Verdict In Padilla Trial

Miami, Florida (AP) -- Jurors reached a verdict Thursday in the trial of Jose Padilla and two co-defendants charged with supporting al Qaeda and other violent Islamic extremist groups overseas.

Former "enemy combatant" Jose Padilla squints in the Miami sun after his transfer from a Navy brig.

The jury's verdict is scheduled to be read at 2 p.m. EDT before U.S. District Judge Marcia Cooke in Miami's downtown federal courthouse.

The jury of seven men and five women deliberated for about a day and a half following a three-month trial.

Padilla, Adham Amin Hassoun and Kifah Wael Jayyousi face possible sentences of life in prison if convicted of all three charges in the case.

Prosecutors argued that Padilla was a "star recruit" for a terrorism support cell that provided Muslim extremist soldiers to fight around the globe with al Qaeda.

His defense attorneys, who put on no evidence, told the jury that the charges were overblown and U.S. government prosecutors were preying on post-9/11 fears. The defense said prosecutors repeatedly invoked Osama bin Laden's name to scare jurors.

The verdict followed a three-month trial in which prosecutors have tried to prove that Padilla, 36, and two others provided support to terrorists.

Padilla was held for three-and-a-half years as an enemy combatant after his 2002 arrest in a purported al Qaeda "dirty bomb" plot. His trial with co-defendants Adham Amin Hassoun and Kifah Wael Jayyousi on conspiracy and material support charges does not include those allegations.

Padilla was the centerpiece of the case, largely because prosecutors say he links the other two to al Qaeda and bin Laden.

Prosecutors wanted jurors to convict Padilla largely on a five-page "mujahedeen data form" he supposedly filled out in 2000 to attend an al Qaeda terrorist training camp in Afghanistan. Padilla is a U.S. citizen.

"You are already inside the al Qaeda organization when you get this form to fill out," Assistant U.S. Attorney Brian Frazier told jurors in his closing argument. "He provided himself to al Qaeda for training to learn how to murder, kidnap and maim."

Padilla has been in custody since his May 8, 2002, arrest at Chicago's O'Hare International Airport. His journey through the legal system was unprecedented.

His lawyers fought for years against President Bush's decision to designate him an enemy combatant, taking the case to the U.S. Supreme Court. With that case drawing closer, the Bush administration decided in late 2005 to add Padilla to an existing Miami terror support indictment and drop the enemy combatant designation.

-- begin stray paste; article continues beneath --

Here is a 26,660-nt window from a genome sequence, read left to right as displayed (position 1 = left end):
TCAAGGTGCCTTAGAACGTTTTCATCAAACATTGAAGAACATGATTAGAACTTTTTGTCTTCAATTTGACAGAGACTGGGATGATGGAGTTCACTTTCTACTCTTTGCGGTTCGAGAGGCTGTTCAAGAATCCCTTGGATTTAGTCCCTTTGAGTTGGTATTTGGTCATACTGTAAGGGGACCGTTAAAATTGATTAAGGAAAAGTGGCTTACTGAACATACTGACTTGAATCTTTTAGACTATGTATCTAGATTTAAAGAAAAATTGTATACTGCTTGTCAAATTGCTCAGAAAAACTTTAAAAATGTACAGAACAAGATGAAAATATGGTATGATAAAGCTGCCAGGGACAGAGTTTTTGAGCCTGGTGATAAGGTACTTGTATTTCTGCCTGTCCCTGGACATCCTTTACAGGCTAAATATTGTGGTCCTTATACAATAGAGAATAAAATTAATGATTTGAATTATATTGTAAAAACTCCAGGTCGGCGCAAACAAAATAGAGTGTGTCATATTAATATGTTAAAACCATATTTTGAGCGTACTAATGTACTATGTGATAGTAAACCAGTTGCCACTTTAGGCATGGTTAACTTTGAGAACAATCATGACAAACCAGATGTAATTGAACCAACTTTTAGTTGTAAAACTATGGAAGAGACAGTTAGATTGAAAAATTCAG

The CIA recovered the al Qaeda "mujahedeen data form" that is central in the case in Afghanistan after the U.S. invasion in late 2001. It contains seven of Padilla's fingerprints, one of his alleged Muslim alias names, his true birthday, notes the applicant's ability to speak English, Spanish and Arabic and has other identifying details.

But there was little other hard evidence linking Padilla, a Muslim convert, to al Qaeda or to the alleged North American terror support cell prosecutors say was operated by Hassoun, Jayyousi and others. Thousands of hours of FBI wiretap intercepts from 1993 to 2001 include many conversations between Hassoun and Jayyousi, but Padilla's voice is heard on only seven.

Padilla's defense called no witnesses on his behalf and introduced no evidence. His lawyers adopted the risky strategy of suggesting to the jurors that prosecutors failed to prove he conspired with the others or provided material support to terrorists.

Prosecutors contend that Hassoun and Jayyousi, both 45, were U.S.-based operatives for al Qaeda and other Islamic extremist groups, providing recruits such as Padilla as well as money and supplies for violent organizations around the world. Another alleged recruit, Mohamed Hesham Youssef, was also indicted in Miami but has remained in custody in Egypt.

Evidence in the case includes checks written by Hassoun and Jayyousi to various organizations that prosecutors say were involved in terrorism. Defense lawyers contend the assistance was intended to help persecuted Muslims in conflict zones such as Chechnya, Bosnia, Somalia, Lebanon and elsewhere.

FBI agents testified that the telephone conversations were often in code, with "football" or "tourism" meaning "jihad" and words such as "zucchini" and "eggplant" meaning weapons or ammunition. Yet Padilla was never heard using such code, testimony showed

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